CL in the presence of C-525 has recently been used by our group for study of lipid radical production during oxidation of natural cardiolipin (which contains polyunsaturated fatty acids) catalyzed by the cardiolipin–cytochrome c complex [109, 110]. It was found in the process of the research that the formation of a complex of cytochrome c with cardiolipin and other anionic lipids as itself confers peroxidase properties to this hemoprotein [59-62]. In the presence of natural cardiolipin, lipid radicals are produced, which is manifested in Coum-CL. This process could proceed in the absence of H2O2 if the system contained other hydroperoxides including cardiolipin peroxides, but additional H2O2 introduction accelerated the peroxidation reaction. Antioxidants inhibited production of both luminol radicals in the peroxidase cytochrome c–cardiolipin system and lipid radicals. Since cardiolipin peroxidation can be considered as a key stage in apoptosis triggering [152], these data can be used in elaboration of the methods for regulation of apoptosis with medicines.


An important role in the pathogenesis of many diseases and pathological processes belongs to oxidative stress [153]. The CL method is efficient in the study of such pathologies as it enables measuring the level of free radicals (ROS, NO) and estimating antioxidant protection parameters and antioxidant action. Chemiluminescence is successfully applied in the study of immune derangements, metabolic disorders, endothelium dysfunction, myocardial and cerebral ischemia, and oncological and inflammation diseases, as well as many other diseases whose pathogenesis is related to oxidative stress.

Ischemic Damage to Myocardium and Brain

Damage to cells on reperfusion of ischemic tissue is mediated by many factors, and free-radical mechanisms are the key factor since the reestablished blood flow enhances greatly oxidant processes during a reduced activity of the antioxidant system. Oxidative stress is a special hazard for cells intensively consuming oxygen—cardiomyocytes and neurocytes [154-156]. Possible sources for ROS are polymorphonuclear leukocytes, the xanthine-oxidase system, mitochondria, arachidonic acid metabolism, etc. A reduced NO production due to endothelium dysfunction and its inactivation by superoxide promotes the enhancement of damaging action of ROS. The role of ROS and the state of antioxidant enzymes on myocardial ischemia including angioplasty [167-170] was estimated by the CL method in papers [157-166]. NO production was measured with the ozone CL method [171, 172] as oxidation products (nitrite and nitrate) [173].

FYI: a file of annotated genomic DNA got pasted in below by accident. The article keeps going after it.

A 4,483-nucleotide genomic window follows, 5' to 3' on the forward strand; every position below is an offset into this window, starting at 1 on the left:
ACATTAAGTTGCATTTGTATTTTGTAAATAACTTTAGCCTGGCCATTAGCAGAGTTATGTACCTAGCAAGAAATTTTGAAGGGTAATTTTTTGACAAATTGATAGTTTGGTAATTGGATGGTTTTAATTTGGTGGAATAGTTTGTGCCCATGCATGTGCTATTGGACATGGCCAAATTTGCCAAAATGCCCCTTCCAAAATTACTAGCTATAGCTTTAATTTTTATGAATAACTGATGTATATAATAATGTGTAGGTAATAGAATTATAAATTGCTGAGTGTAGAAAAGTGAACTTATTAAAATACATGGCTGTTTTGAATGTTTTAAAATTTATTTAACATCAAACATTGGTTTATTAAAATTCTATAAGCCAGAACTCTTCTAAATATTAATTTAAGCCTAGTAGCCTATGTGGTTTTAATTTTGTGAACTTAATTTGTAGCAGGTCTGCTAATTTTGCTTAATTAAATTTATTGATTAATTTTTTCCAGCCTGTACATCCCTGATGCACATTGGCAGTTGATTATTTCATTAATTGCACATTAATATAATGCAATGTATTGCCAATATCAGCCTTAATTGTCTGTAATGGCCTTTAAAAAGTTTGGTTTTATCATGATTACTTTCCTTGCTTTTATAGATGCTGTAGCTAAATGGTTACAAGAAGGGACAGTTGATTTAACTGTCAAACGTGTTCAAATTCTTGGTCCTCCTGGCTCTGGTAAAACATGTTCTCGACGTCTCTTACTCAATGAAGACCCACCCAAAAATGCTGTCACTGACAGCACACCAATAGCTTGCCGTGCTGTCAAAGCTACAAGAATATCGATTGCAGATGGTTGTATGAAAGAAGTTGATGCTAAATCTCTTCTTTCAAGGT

During investigations of cerebral ischemia, CL of blood plasma, isolated phagocytes, and cerebral tissue homogenates were measured on ischemia and the following reoxygenation, as well as the phagocyte-produced ROS level, the effect of ischemia duration on the extent of damage, and the role of antioxidants were estimated [174-177].

Endothelium Dysfunction

Vascular endothelium in the norm performs many metabolic and signal functions, in particular it regulates vasodilatation and vasoconstriction processes. Endothelium location in the interface between blood and tissues makes it very vulnerable for free radicals that cause damage to cells, bringing about the state of endothelium dysfunction and development of angiopathy, atherosclerosis, etc. [178]. The CL method enables estimation of NO and superoxide generation by endothelium properly, and the action of neutrophil reactive oxygen species on the state of vessels. The level of superoxide and more rarely that of NO is mainly determined by lucigenin CL [143]. Human [143] and animal [179-181] tissue homogenates and isolated vessels and also endothelial cell cultures of human umbilical vein [182, 183] and coronary microvessels [184] are used as objects. The authors studied the effect of acute inflammation on vascular endothelium [183, 185]. The role of oxidative stress in atherosclerosis pathogenesis is also shown in papers [186-188].

Central Nervous System Diseases

Recent investigations have proved the participation of ROS and other free radicals in the pathogenesis of different central nervous system diseases [189, 190], though it is not yet clear whether they are a cause or a concomitant phenomenon of these pathological processes. Oxidative stress is especially of great importance in the development of neurodegenerative diseases such as Alzheimer’s disease [191-193] and brain damage on epileptic seizures [140, 194]. The CL method was applied for measurements of the level of ROS produced by blood neutrophils or immediately the CL of cerebral tissue homogenates, and the state of antioxidant systems (Cu-Zn SOD, catalase, glutathione system, total blood antioxidant potentials, etc.) [195, 196] was also estimated.

Rheumatoid Arthritis